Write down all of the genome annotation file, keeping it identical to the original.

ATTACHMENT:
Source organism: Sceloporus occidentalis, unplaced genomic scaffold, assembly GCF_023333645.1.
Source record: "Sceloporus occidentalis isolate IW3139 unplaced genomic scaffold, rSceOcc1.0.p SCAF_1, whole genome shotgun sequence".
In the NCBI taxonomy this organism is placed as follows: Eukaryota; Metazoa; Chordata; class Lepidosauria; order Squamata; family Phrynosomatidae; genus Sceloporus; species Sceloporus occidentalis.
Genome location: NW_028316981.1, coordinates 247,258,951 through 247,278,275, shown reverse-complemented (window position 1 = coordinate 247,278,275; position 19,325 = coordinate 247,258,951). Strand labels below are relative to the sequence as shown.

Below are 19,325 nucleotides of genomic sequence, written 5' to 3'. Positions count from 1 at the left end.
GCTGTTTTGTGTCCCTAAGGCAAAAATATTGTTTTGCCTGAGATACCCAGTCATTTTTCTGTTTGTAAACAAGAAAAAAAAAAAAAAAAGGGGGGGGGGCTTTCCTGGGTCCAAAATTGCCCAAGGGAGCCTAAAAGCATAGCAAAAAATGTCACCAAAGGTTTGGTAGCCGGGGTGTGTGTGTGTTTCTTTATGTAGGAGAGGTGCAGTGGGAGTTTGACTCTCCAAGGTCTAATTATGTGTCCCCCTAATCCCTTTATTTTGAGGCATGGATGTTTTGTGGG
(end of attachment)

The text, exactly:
Source organism: Sceloporus occidentalis, unplaced genomic scaffold, assembly GCF_023333645.1.
Source record: "Sceloporus occidentalis isolate IW3139 unplaced genomic scaffold, rSceOcc1.0.p SCAF_1, whole genome shotgun sequence".
In the NCBI taxonomy this organism is placed as follows: Eukaryota; Metazoa; Chordata; class Lepidosauria; order Squamata; family Phrynosomatidae; genus Sceloporus; species Sceloporus occidentalis.
Genome location: NW_028316981.1, coordinates 247,258,951 through 247,278,275, shown reverse-complemented (window position 1 = coordinate 247,278,275; position 19,325 = coordinate 247,258,951). Strand labels below are relative to the sequence as shown.

Below are 19,325 nucleotides of genomic sequence, written 5' to 3'. Positions count from 1 at the left end.
GCTGTTTTGTGTCCCTAAGGCAAAAATATTGTTTTGCCTGAGATACCCAGTCATTTTTCTGTTTGTAAACAAGAAAAAAAAAAAAAAAAGGGGGGGGGGCTTTCCTGGGTCCAAAATTGCCCAAGGGAGCCTAAAAGCATAGCAAAAAATGTCACCAAAGGTTTGGTAGCCGGGGTGTGTGTGTGTTTCTTTATGTAGGAGAGGTGCAGTGGGAGTTTGACTCTCCAAGGTCTAATTATGTGTCCCCCTAATCCCTTTATTTTGAGGCATGGATGTTTTGTGGG